Once I put aside my feelings about the anti-American tone of the film, I was able to enjoy it. (It's always instructive to know how the world views us). It was exceedingly well done for a movie that probably had access to an infinitesimal fraction of a Hollywood budget. And, I'm always a sucker for labors of love that come to fruition. Despite my mixed feelings, Malling's Norwegian Ninja is a fantastic entry into the genre of Cold War films.
I only (virtually) met Kim Carver a couple of years ago, but at that time it seemed she had already been well into the effort of bringing her vision- a maritime culture magazine- into physically tangible existence. Well...now it's here and available at MagCloud. (Also available digitally.)
I don't think anything else I could say would do it justice. Head on over to Jack Tar's virtual home to read Kim's rationale for creating the magazine.
So again, congratulations Kim! Looking forward to a long run in print (not to mention, more calenders). -CITS
(Captain Edward L. Beach Jr. Submarine commander, Author. Photo taken from Wikimedia Commons.)
While things are slow here at Cold is the Sea, I thought I would reprint a comment that was recently left in a post that's almost exactly 51 weeks old. The aforementioned post was my take on Captain Beach's novel "Cold is the Sea", which I appropriated for the title of this blog. The author of the following comment is a former Navy scientist, and I figured since he knows of what he speaks, it was worth reprinting in its very own post. There are SPOILERS within, so be warned. So here you go Topper, you have your very own guest book review on Cold is the Sea (the blog, not the novel). Thank you for your service!:
"It's almost a year since I made my first comment following your post about "Dust on the Sea." (DOTS) It took me a while to find a copy of "Cold is the sea," (CITS) and when I finished it I decided not to immediately come back to your site to give you my update, as you had invited me to do, but to wait until I reread "Run silent, run deep" (RSRD) again, to try and find some overall perspective. Here is what I now think:
(1) RSRD is a truly excellent novel. It draws on the authors extensive experience of undersea warfare, and his evidently deep technical expertise, which are then coupled with a remarkable narrative flair, to produce a deeply convincing and enjoyable story.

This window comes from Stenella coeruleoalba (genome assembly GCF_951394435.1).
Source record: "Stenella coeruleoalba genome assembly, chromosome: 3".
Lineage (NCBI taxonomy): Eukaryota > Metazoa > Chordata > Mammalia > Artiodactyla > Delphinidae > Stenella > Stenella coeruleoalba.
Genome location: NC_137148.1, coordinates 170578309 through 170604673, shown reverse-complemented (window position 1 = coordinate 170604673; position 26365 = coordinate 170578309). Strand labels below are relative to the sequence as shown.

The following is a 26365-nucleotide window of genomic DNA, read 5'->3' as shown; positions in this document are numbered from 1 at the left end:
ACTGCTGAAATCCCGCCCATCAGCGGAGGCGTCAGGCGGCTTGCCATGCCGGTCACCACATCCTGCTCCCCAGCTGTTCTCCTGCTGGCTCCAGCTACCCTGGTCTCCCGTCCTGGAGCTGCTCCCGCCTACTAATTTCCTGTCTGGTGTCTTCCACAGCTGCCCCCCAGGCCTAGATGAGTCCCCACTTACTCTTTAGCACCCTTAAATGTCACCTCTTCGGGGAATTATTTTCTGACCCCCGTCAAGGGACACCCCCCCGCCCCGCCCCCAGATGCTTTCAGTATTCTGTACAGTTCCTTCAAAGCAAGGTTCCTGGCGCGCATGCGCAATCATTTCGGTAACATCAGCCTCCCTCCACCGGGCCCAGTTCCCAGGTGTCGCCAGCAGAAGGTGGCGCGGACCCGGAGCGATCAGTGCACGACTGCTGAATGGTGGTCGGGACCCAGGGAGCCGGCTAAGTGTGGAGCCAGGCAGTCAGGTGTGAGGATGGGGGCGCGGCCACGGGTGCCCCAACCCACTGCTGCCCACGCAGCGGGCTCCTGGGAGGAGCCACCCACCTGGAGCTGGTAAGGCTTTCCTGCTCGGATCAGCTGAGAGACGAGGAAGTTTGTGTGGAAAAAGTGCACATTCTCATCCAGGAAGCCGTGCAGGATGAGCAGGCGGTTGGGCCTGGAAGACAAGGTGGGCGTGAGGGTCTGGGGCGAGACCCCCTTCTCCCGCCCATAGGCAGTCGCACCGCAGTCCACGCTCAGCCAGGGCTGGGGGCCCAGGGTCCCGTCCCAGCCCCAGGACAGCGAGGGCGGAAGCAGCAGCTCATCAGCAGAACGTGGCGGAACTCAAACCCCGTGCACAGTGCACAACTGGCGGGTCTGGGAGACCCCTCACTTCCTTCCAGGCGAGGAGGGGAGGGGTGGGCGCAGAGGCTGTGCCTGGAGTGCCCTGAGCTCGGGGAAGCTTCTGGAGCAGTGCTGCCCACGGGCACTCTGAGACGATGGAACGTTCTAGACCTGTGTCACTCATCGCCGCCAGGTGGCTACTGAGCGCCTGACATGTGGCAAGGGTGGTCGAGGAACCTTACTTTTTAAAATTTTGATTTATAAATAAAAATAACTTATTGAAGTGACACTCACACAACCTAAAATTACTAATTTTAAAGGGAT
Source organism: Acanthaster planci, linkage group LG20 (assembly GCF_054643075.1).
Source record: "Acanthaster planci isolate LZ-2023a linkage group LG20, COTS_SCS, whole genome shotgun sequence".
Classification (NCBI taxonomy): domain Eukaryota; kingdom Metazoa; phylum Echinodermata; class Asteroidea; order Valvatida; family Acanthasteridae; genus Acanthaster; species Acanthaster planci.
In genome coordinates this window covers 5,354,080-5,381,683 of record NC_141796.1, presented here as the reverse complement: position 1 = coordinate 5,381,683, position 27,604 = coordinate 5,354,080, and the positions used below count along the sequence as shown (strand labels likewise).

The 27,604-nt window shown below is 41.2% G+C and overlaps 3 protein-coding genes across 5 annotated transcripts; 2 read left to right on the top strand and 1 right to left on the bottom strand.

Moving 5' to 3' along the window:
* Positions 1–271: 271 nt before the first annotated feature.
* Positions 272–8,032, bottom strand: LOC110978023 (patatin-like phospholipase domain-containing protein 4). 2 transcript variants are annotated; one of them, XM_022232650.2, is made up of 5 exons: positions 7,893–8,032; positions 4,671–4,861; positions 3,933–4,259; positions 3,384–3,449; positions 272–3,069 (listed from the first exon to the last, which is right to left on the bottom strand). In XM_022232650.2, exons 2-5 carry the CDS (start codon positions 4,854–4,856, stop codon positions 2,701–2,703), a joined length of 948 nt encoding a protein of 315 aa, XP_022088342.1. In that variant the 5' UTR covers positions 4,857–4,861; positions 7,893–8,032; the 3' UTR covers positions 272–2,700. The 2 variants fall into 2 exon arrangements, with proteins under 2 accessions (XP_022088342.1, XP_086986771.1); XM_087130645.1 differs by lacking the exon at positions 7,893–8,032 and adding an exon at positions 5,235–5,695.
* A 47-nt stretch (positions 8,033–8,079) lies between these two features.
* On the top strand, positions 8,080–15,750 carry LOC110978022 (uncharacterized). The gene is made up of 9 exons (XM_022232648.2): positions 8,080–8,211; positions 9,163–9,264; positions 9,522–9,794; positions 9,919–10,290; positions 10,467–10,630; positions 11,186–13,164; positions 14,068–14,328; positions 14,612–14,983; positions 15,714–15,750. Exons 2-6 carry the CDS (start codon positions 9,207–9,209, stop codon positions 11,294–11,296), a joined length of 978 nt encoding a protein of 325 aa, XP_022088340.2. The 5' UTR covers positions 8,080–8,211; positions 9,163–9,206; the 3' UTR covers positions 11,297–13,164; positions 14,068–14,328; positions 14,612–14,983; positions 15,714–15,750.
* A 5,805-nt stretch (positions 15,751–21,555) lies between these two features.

There is only one slightly critical comment I can find to say about RSRD, and I think I am really being unfair in even raising it. Beach, in his prefacing remarks to the novel, states that all the events portrayed are fictional, although technically feasible. He obviously based them on his own personal experiences, as well as those of other submarine commanders that he heard about, or was told about, during his period of service. He then, very cleverly, arranged and fictionalized them to construct his narrative. The main character, Richardson (clearly based on Beach himself), is the main protagonist in most of these events. However, there are so many of them that, as I approached the end of the story, I find my credibility being stretched a little to believe that one man could have accomplished so much. At the very end, when Richardson personally directs his sub, alone on the bridge, to ram the lifeboats in his fanatical quest to kill Bungo Pete, and then (a few pages later) jumps off the sub to save three airmen from drowning, and then (a few pages again) goes to Washington to receive the Congressional Medal of Honor, I really thought Beach might be succumbing to the temptation of self-glorification.
The reason I say this comment is "unfair" is that Beach, of course, was trying to create an exciting story for his readers, which he clearly succeeded in doing. The positive qualities of the story overwhelm such trifling quibbles.
(2) It is clear from the finale of RSRD that Beach did not originally intend to write a sequel. But such was its success, that his publisher probably offered him a lot of money to do so. He may have had the problem that he had used up most of his best material on RSRD, and therefore had to resort to more pure invention (which he wasn't quite so good at) in DOTS, which didn't quite ring true when compared to the authentic stuff related in the first story. It is perhaps for this reason that you found: "the book took on the turn of a Boy's Own adventure and just became so unbelievable I couldn't really get into it." I still feel more forgiving though, probably because I am enthralled by the technical navy stuff (I'm a retired navy scientist).
(3) CITS is clearly a work of pure fiction, as far as the naval action goes. Beach, however, again uses his ability to weave in his own personal experiences, together with his expertise, in a very engaging way. I found the interactions with Brighting (i.e., Rickover) absolutely compelling, and very believable. While I never met anyone as exalted as Rickover during my career, I did deal with several people of that personality type. The navy bureaucracy has (or, at least, had) many prickly martinets, both in and out of uniform. They could be difficult to work with, but they got the job done!
I also read the articles on both Beach and Rickover on Wikipedia which, if you haven't already seen them, are worth a visit. The interaction between the two of them is covered in the Beach article. I didn't realize that, at the time of his retirement, Rickover was the longest serving US Navy officer ever (63 years). Nobody was able to retire him! Finally, it took a gentle nudge from President Reagan (who Rickover probably liked and trusted) to get him to go. He sure left a great legacy for the United States."